Maxwell Bates RCA

1906-80

Maxwell Bates was an expressionist painter and architect, who worked in a variety of media. Bates, with A.W. Hodges, co-designed St. Mary's Cathedral in Calgary. His father, William Stanley Bates, was himself a prominent architect in early Calgary who designed the Burns Building (1912) and the Grain Exchange (1909).

Bates studied with Lars Jonson Haukaness at the Provincial Institute of Technology and Art in Calgary from 1926-1927. He and W. L. Stevenson met twice a week to study impressionist and post-impressionist painting. In 1928, Bates' abstracts first appeared and due to their modernity the works (along with those by Stevenson) were banned from exhibiting with the Calgary Art Club. In 1929, both artists made a trip to the Art Institute of Chicago to study impressionist and post-impressionist paintings, the work of Cezanne, Seurat, Van Gogh, and Monet.

In 1931, Bates went to England to study painting and architecture, where he supported himself as a door-to-door vacuum salesman while exhibiting his art work at the Wertheim Gallery. From 1932 to 1939, he was a member of the "Twenties Group", associating with such young British artists as Barbara Hepworth and Victor Pasmore.

When World War II broke out, he enlisted with the British Territorial Army; he was a POW in Thuringia from 1940 to 1945. This experience was captured in his 1978 book A Wilderness of Days.

“The art Bates created over the rest of his life attests to what he learned from his experiences of forced marches, near starvation, the constant presence of death, and hard labour in the camps. He did not return home to paint the dominant Canadian tradition of landscapes empty of people. He painted people to portray their suffering or their hypocrisy and vanity, and when he painted people in a landscape he imbued both with a shared, uncanny quality of unsettlement and hauntedness (Grace, 391-2).”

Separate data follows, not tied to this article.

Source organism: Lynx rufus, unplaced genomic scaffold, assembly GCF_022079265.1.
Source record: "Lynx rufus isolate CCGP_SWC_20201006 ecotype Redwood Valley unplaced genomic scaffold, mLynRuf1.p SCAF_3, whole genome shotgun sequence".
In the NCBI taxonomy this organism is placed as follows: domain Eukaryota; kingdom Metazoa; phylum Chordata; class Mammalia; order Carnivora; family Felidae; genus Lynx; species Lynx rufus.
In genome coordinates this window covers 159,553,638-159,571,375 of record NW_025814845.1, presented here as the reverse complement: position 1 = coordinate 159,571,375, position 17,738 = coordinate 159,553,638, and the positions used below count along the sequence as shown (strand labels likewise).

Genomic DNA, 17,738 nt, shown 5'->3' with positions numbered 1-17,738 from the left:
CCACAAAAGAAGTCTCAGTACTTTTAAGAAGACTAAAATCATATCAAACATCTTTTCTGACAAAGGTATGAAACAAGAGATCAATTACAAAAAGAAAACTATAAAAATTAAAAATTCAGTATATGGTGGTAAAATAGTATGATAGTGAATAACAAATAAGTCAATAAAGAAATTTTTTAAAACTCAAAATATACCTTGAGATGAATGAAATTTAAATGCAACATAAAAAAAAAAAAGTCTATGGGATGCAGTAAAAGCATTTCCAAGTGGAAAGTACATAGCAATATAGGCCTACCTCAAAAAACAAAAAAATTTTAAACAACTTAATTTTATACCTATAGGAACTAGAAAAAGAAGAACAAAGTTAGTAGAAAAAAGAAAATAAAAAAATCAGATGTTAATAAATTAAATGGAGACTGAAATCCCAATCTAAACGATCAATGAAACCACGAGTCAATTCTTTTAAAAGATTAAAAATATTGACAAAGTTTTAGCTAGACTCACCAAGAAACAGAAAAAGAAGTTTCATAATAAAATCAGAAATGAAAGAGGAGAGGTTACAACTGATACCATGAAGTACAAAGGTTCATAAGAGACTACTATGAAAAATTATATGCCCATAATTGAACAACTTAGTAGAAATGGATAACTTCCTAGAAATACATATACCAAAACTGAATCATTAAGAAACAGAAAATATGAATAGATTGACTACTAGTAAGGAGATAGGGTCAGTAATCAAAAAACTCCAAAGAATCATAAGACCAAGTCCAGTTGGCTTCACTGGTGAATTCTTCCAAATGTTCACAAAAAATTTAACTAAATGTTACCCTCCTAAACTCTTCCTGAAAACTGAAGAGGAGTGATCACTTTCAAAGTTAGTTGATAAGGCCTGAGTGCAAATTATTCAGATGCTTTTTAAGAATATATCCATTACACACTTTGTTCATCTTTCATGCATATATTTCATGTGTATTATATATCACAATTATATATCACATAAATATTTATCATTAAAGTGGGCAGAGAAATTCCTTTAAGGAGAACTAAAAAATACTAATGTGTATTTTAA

After the War he returned to Calgary. In 1949-50 he studied with Max Beckmann at the Brooklyn Museum Art School. In 1953 fate sent Bates and John Snow (1911-2004) an unexpected gift in the form of two old lithograph presses and several well-worn limestone blocks from Western Printing and Lithograph Company. When Bates and Snow heard the company was disposing of the disassembled equipment, he and Bates “whisked down with a truck.” With help from a Western Printing employee, the presses were reassembled in Snow’s basement. Snow and Bates began experimenting with fine-art lithography and soon were well-known for the process.

In 1959 the Bates and his wife left for a European tour and in 1961 moved to Saanich, near Victoria, BC. In 1967 he was awarded the Canadian Centennial Medal. He received an LLD from the University of Calgary in 1971, and in 1973 a major exhibition of his work was held at the Vancouver Art Gallery. He was awarded the order of Canada in 1980. His work is represented in numerous public collections in Canada and abroad, including the Tate Gallery and the National Gallery of Canada.

References:
Bates, Maxwell. A Wilderness of Days: An Artist’s Experiences as a Prisoner of War in Germany. 1978.
Grace, Sherrill. Landscapes of War and Memory: The Two World Wars in Canadian Literature and the Arts, 1977-2007. Edmonton: UofA Press, 2014.